What is being done to promote Britain’s exporters – and what should be done?

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Huw Edwards and Tien-Der Jerry Han, SBE, and Shan Rambukwella, Derby  After Brexit, supporting Britain’s exporters has become more important. Britain’s share of global exports has been sliding for many years, and we lag behind our main competitors, particularly in goods exports. Faced with barriers to Europe, we may need to find new export markets.  Government reviews its export promotionRead more

Road transport – what’s gone wrong?

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Almost all goods are transported by road. Food, clothes, cars, electronics whether imported via ship/air or home produced, they must eventually hit the road before their final destination – your home. Our road network and transport hubs can be thought of as a vast machine of critical importance to trade and growth in the UK.Read more

Why is Tesla selling insurance and what does it mean for drivers?

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In his new blog post for The Conversation, Dr Alex Zarifis considers Tesla selling car insurance and how it is going to have a major impact on most of our lives. “At the same time, insurance is a barrier to many innovations that Tesla is targeting for the future. With the insurance taken care of,Read more

Five things the UK General Election can teach us about Black Friday deals

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Politics and economics have much in common. For a couple of centuries these weighty subjects taught in many a fine University were and, in recent decades, are recognised as a single taught subject – Political Economy – but also share similarities in modelling human interaction and achievements. This a perfect time to highlight the similaritiesRead more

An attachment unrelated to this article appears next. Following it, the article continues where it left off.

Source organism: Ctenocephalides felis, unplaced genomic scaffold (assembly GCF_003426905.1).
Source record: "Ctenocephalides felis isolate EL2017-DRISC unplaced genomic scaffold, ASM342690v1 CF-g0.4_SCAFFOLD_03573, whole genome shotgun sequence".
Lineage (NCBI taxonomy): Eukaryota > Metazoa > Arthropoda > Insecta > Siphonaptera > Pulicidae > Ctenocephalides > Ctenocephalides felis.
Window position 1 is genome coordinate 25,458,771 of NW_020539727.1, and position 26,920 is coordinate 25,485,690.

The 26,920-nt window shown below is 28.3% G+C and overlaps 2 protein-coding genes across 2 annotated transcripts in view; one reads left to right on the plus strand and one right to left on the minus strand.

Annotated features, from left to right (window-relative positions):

The underlying economics behind contests: The Conservatives leadership battle, Miss India, Eurovision, Brexit and Inequality

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From hit shows like Strictly Come Dancing to Miss India, the Conservative party leadership battle and the recent Eurovision extravaganza – contests teach us a lot about human behaviour, taste and the way markets operate. Tacky, fun or lifestyle enriching contests inform us about the interaction of the consumer (judge/voter) and the supplier/firm (contestant) lookingRead more

Does ASDA’s blocked merger with Sainsbury’s make sense?

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The Competition and Markets Authority (CMA) has put the brakes on ASDA and Sainsbury’s becoming the dominant force in supermarket retail. Dr Jon Seaton examines whether the argument against the deal is justified? A lot has been happening in retail recently, writes Dr Seaton, but consumers were understandably shocked by the decision of UK regulators inRead more

A warning to the Bank of England’s Mark Carney

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Economist Dr Jon Seaton has a warning for the Governor of the Bank of England Mark Carney… Dear Mr Carney – have you forgotten the Phillips curve? Recent employment rates now match the low levels of the early 1970s, so with very low interest rates, rising wage inflation and low productivity is it any wonderRead more

Brexit thoughts from Turkey

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Last week took me to Istanbul, working on a Newton Mobility Grant project with two of our former PhD students, Umut and Burcu Senalp. During the time that I was away, the Brexit crisis in Parliament really got going, which triggered a number of thoughts. First of all, the role of Turkey in the BrexitRead more

Brexit has already hurt EU and non-EU exports

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This Blog post, written by Dr Huw Edwards, was originally published in The Conversation “Over the past few months, we have been investigating how the vote of June 23 2016 has since affected the values and patterns of Britain’s trade with major trading partners inside and outside the European Union. By comparing trade flows withRead more

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